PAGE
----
The Wikipedia entry for a Pyrrhic victory is "a victory that inflicts such a devastating toll on the victor that it is tantamount to defeat". The collision of opposing interests between a Greek government (which possesses a popular mandate to push back against more austerity), and its creditors (who want to assurances that their loans will be repaid) seem likely to result in just such an outcome.
It's obvious that without substantial debt relief, there is no way that Greece will be able to repay any of its debts, with the current debt to GDP ratio at 175% and rising. Without such relief, the nuclear option of default almost looks like common sense.
Conversely, it is equally obvious that without the Greeks agreeing to significant cuts in spending and changes to their tax system, there is no way that any self respecting lender should or would agree to throwing more money at their government: doing so without such a program in place would merely guarantee a repetition of the current arguments in the next 6 - 12 months when the next loan repayments come due.
Logic suggests that a compromise of some debt relief and some spending cuts should produce a deal that results in equal amounts of satisfaction or dissatisfaction for both sides.
However, a collision of this type between politics and logic was never going to be pretty: both sides seem to view the current negotiations as a zero sum game in which one side or the other has to achieve total victory even at the cost of actual disaster.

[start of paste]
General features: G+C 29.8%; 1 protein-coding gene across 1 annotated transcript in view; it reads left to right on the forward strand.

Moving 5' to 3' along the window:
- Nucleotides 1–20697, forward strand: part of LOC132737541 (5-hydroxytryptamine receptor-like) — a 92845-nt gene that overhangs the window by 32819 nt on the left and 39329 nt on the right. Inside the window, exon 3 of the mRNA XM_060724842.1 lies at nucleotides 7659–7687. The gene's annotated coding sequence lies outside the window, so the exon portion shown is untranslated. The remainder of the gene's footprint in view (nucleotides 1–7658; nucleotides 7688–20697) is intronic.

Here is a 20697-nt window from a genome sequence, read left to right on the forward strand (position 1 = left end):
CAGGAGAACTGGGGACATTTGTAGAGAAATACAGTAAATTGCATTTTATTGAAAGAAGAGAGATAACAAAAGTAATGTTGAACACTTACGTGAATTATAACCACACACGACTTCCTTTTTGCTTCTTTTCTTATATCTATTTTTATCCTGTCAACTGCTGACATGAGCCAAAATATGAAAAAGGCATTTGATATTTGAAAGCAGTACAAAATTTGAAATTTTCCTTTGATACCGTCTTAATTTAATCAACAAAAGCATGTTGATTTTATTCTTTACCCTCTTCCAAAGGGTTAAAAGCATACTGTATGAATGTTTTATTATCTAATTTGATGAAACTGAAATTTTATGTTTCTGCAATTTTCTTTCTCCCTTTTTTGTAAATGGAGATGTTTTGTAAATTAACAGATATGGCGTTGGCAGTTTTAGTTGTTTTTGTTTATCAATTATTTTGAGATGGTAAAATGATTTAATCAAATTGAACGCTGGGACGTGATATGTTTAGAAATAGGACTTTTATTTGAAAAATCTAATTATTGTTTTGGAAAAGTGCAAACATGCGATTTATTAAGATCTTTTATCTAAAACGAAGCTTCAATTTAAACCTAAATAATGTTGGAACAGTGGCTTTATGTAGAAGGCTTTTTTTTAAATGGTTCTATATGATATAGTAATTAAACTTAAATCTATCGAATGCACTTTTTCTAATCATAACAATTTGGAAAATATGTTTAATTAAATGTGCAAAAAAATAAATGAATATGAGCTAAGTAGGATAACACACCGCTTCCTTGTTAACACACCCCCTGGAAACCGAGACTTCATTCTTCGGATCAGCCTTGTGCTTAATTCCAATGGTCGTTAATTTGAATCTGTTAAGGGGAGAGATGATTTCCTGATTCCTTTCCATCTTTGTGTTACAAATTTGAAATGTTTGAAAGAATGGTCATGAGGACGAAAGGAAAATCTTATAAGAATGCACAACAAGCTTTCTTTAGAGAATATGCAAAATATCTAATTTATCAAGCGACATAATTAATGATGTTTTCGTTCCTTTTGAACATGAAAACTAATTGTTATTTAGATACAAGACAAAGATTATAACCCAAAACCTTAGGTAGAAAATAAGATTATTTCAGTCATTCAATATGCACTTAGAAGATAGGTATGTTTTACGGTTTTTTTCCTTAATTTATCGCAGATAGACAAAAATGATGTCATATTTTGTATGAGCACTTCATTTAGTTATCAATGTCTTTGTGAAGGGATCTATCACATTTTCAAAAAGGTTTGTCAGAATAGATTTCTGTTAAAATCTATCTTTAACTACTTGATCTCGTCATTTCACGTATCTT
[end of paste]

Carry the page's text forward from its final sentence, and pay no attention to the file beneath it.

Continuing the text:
If we then assume that the Greeks' least worst option is to default: what next?
A huge mess.
Default by Eurozone member was never envisaged when the brains behind the Euro project dreamt it up originally. Such grubby practicalities would have got in the way of the grand dream. That lack of foresight is now proving costly for all concerned. The Greeks seem keen to remain within the Euro, but without the painful restructuring that has to go with that. However, it also seems that there is no mechanism to force them out against their will. But - if they don't exit the Euro, they will be stuck in a currency that is too expensive for their own good and will have been cut off from all sources of debt financing for a decade. The cuts in spending that the lenders have been asking for would be inevitable and probably more brutal. Greece would sit within the Eurozone as a failed state.
If Greece did exit the Euro and reinstated the Drachma, they would devalue and gain some competitiveness benefits. Unfortunately, these would be limited given Greece's fairly small export base. Tourism might benefit significantly, but the offset to that would be whether or not tourists would want to visit a country which would be facing social melt-down. The further downside of re-instituting the Drachma would be that debt to GDP would rise even further (because the loans in Euros would compare with a significantly devalued Drachma priced economy), unless the Greeks declared a unilateral write-down to more manageable levels(probably by something like 75%).
From the lenders' perspective, it becomes a question of whether or not you agree to a partial write-off and extended repayment terms on the rest, or force Greece to default on everything. That would be painful for the various Eurozone governments who between them have provided Greece with about half of its total loans. Even Angela Merkel might have trouble explaining how she managed to lose EUR56bn...
So, common sense would suggest a deal between Greece and its creditors is the most logical course. However, whether or not politics and egos get in the way and result in a "Victory" that creates more damage than a "Defeat" is another issue entirely. Over to you Angela.
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